- Paperback: 306 pages
- Publisher: BookSurge Publishing (February 1, 2008)
- Language: English
- ISBN-10: 141968440X
- ISBN-13: 978-1419684401
- Product Dimensions: 5.2 x 0.7 x 8 inches
- Shipping Weight: 1.2 pounds (View shipping rates and policies)
- Average Customer Review: 13 customer reviews
- Amazon Best Sellers Rank: #4,725,806 in Books (See Top 100 in Books)
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Only the Eyes Are Mine Paperback – February 1, 2008
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Top customer reviews
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The book draws you into the life of Sita, a poor woman with big dreams. It reminded me of an Indian, fictionalized version of "Angela's Ashes" in its poignancy and authenticity.
Married as a child to a man who doesn't love her, Sita ends up in Northern California where her niece is planning her own wedding to a man she doesn't love. In between, there is love, hate, fear, violent death, misery, resignation, and joy, all told with an empathy that resonates, and a plot that pulls one along and made it difficult to put down the book.
I'd recommend this novel to anyone interested in human drama, and to readers of Indian novelists such as Jhumpa Lahiri or Chitra Divakaruni.
It's published by a small Indian house. I found Amazon the easiest way to find this book.
In America, as her niece, whom she has raised, struggles with her impending marriage to a "good Indian man" her father & her auntie wish for as a son-in-law, Sita looks back on her life in India in the 1940s when she was given as a poor, illiterate child bride to a boy with a secret, & remembers the twists & turns her path has taken, the fame she knew as an expert weaver, the forbidden loves & tragic losses she has survived.
An engrossing & memorable debut novel.
For me, Indian females are a newcomer population, even here in Silicon Valley. While I've been acquainted on a professional level with Indian men, I've never had the opportunity to meet many Indian women. To me, Indian women have always seemed somehow exotic and mysterious.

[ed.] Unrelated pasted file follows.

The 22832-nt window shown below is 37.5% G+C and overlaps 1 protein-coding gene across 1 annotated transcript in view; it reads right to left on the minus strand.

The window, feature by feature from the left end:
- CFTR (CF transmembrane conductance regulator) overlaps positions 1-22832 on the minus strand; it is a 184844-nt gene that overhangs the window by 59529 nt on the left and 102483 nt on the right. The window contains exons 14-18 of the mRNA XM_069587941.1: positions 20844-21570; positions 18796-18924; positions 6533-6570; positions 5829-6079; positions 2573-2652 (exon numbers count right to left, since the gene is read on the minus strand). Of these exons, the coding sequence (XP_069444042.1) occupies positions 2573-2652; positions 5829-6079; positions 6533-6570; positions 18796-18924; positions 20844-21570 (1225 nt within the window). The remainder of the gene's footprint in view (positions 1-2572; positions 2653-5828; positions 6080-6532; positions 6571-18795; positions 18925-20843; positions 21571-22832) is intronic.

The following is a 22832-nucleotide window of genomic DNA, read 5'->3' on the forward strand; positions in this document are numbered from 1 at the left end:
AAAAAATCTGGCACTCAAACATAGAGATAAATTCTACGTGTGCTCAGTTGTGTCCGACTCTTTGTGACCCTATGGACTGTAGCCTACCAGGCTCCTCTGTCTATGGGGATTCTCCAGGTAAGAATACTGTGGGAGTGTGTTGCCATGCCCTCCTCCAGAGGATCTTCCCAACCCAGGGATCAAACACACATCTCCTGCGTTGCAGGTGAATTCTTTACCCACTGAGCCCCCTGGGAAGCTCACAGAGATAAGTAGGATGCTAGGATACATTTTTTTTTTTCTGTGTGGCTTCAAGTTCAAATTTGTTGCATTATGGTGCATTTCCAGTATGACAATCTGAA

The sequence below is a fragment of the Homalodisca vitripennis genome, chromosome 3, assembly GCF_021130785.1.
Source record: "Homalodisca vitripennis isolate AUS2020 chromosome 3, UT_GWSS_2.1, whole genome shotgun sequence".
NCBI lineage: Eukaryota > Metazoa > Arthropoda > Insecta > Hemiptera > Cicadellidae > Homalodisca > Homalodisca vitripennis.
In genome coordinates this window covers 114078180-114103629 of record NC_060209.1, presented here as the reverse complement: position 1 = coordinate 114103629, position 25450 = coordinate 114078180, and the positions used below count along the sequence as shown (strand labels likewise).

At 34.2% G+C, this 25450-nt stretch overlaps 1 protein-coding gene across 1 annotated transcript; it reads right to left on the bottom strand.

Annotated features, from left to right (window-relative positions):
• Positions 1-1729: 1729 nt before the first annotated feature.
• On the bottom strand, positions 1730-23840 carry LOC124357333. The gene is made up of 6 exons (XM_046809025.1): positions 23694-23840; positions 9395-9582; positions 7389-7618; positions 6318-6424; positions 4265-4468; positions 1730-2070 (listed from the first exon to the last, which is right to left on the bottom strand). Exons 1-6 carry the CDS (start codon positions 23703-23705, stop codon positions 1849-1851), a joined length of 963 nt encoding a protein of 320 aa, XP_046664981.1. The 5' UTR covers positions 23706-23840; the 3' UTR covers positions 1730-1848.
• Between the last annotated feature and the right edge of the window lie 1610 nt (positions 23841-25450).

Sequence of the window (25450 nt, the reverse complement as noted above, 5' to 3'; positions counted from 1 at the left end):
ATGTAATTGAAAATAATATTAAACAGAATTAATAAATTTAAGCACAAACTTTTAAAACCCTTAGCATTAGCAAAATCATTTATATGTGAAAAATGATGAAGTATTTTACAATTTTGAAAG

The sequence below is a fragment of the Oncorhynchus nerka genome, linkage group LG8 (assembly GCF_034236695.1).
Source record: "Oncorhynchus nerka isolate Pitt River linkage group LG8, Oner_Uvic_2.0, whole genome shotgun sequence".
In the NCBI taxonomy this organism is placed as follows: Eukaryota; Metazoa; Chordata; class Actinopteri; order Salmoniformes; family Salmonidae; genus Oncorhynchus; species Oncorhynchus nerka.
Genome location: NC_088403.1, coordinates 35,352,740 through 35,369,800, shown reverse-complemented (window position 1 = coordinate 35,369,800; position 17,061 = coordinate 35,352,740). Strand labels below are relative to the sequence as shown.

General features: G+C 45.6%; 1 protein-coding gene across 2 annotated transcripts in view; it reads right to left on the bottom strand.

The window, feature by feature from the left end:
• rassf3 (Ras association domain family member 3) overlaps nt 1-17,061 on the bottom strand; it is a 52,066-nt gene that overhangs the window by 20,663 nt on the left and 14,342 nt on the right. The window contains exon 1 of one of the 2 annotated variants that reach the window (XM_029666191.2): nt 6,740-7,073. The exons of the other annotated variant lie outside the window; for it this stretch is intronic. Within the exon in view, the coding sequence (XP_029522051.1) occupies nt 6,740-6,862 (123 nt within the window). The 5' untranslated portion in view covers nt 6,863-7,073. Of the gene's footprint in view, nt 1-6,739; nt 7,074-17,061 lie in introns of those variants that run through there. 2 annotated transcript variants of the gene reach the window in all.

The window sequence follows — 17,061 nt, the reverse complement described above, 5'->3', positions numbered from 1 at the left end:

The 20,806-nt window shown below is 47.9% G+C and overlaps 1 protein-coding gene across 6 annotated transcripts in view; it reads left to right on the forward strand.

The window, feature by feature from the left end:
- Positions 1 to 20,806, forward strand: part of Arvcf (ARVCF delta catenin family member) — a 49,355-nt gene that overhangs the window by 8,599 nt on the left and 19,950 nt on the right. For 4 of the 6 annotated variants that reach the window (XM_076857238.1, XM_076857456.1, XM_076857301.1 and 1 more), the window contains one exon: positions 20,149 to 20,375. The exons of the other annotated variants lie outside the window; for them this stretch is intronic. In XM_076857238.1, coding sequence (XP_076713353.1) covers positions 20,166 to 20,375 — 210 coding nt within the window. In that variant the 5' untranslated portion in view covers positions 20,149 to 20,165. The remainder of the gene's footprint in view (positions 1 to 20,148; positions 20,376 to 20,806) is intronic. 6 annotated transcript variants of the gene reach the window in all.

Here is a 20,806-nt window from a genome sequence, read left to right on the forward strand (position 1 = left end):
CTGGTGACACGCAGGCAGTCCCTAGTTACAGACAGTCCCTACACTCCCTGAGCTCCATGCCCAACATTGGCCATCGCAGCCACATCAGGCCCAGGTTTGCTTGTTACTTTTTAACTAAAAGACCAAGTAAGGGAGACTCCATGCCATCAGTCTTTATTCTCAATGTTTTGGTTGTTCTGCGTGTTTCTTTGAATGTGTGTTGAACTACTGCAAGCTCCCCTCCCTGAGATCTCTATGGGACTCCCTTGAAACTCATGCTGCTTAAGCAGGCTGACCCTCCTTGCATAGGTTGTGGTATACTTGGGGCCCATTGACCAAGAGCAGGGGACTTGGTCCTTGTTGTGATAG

"Only..." was like having a revealing conversation with a stranger. Usha Alexander's writing style is very intimate. Even though in some instances, she assumes knowledge not yet developed, it is very easy to keep up with our protagonist, Sita.
I followed Sita, a poor Indian girl, through her arranged marriage to an unsuitable husband. I was compelled to watch with horrified fascination Sita's self-sabotage and shake my head in wonder. All the while my memory was pinging with discomfort as I related to some of my own bad choices.
Although I was anticipating a wider cultural understanding, I found instead another sister. We grew up in different circumstances and I did find the contrasts to my own experiences very compelling. But the true gift of this story was the overwhelming similarity in spirit.
My only real complaint about this book was that it was far too short. I could have easily read an entire series revolving around Sita and her family, especially her next generation family and the challenges they face straddling the two cultures. I hope that Alexander considers her novel only a beginning.
As Sita's Indian story unfolds, it starts to illuminate her present life in the US. The confusions of her American niece and nephew feel very real. Unlike so many Indian-American stories, this one does not peddle a cheesy brand of Indian spirituality for western palettes. It has no magical realism, nor is it preoccupied with the migrant's sentimental sense of loss, nostalgia, and pining for a faraway home (and that too from well-fed economic migrants!), but regards home to be, above all, within the self, wherever one is.
Here is a sharp and clear-eyed portrait of life in one Indian family. Characters are vividly drawn, they struggle between duty and desire, the dramatic tension is just right. In the Indian story, the author handles with great deftness difficult subjects like infidelity, homosexuality, and incest (between family members not related by blood). In portraying the ancient hijra commune of India, the author seems to have put her anthropology background to good use. Illuminating the story is a nuanced and morally alert narrative voice. Despite Sita's problematic acts, she remains thoroughly deserving of our sympathy -- a testament to the skill of the author as a storyteller.
I only wish the author had given more prominence to mid-20th century historical events in India. Nor does she engage much in overt social commentary, but then, this has both pros and cons in a novel. The ending is both apt and cathartic. A truly remarkable first novel.